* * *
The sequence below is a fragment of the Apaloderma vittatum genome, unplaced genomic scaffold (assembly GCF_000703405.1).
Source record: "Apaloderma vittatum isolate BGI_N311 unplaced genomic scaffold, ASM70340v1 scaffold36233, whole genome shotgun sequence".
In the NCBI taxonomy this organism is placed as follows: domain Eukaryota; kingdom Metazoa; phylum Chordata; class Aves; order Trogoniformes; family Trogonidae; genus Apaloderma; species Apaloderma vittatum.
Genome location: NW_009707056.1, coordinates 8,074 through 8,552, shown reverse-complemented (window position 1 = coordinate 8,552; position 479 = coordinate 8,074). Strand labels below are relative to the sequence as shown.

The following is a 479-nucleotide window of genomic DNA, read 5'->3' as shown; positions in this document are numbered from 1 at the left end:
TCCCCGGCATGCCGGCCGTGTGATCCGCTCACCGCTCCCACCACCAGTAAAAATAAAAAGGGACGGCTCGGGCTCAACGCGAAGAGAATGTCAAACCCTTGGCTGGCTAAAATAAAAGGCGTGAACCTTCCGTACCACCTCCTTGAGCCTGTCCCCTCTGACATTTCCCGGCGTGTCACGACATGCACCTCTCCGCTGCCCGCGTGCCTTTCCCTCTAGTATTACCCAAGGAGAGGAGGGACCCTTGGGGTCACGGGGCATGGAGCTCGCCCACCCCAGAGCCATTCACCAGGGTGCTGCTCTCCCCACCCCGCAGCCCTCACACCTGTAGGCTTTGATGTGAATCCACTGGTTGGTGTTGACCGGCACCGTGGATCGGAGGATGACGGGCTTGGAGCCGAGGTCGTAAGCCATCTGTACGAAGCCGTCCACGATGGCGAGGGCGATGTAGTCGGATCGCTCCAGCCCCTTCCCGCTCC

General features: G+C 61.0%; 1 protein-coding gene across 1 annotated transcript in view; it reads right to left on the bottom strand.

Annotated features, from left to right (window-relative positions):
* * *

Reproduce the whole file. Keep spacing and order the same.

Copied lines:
The sequence below is a fragment of the Apaloderma vittatum genome, unplaced genomic scaffold (assembly GCF_000703405.1).
Source record: "Apaloderma vittatum isolate BGI_N311 unplaced genomic scaffold, ASM70340v1 scaffold36233, whole genome shotgun sequence".
In the NCBI taxonomy this organism is placed as follows: domain Eukaryota; kingdom Metazoa; phylum Chordata; class Aves; order Trogoniformes; family Trogonidae; genus Apaloderma; species Apaloderma vittatum.
Genome location: NW_009707056.1, coordinates 8,074 through 8,552, shown reverse-complemented (window position 1 = coordinate 8,552; position 479 = coordinate 8,074). Strand labels below are relative to the sequence as shown.

The following is a 479-nucleotide window of genomic DNA, read 5'->3' as shown; positions in this document are numbered from 1 at the left end:
TCCCCGGCATGCCGGCCGTGTGATCCGCTCACCGCTCCCACCACCAGTAAAAATAAAAAGGGACGGCTCGGGCTCAACGCGAAGAGAATGTCAAACCCTTGGCTGGCTAAAATAAAAGGCGTGAACCTTCCGTACCACCTCCTTGAGCCTGTCCCCTCTGACATTTCCCGGCGTGTCACGACATGCACCTCTCCGCTGCCCGCGTGCCTTTCCCTCTAGTATTACCCAAGGAGAGGAGGGACCCTTGGGGTCACGGGGCATGGAGCTCGCCCACCCCAGAGCCATTCACCAGGGTGCTGCTCTCCCCACCCCGCAGCCCTCACACCTGTAGGCTTTGATGTGAATCCACTGGTTGGTGTTGACCGGCACCGTGGATCGGAGGATGACGGGCTTGGAGCCGAGGTCGTAAGCCATCTGTACGAAGCCGTCCACGATGGCGAGGGCGATGTAGTCGGATCGCTCCAGCCCCTTCCCGCTCC

General features: G+C 61.0%; 1 protein-coding gene across 1 annotated transcript in view; it reads right to left on the bottom strand.

Annotated features, from left to right (window-relative positions):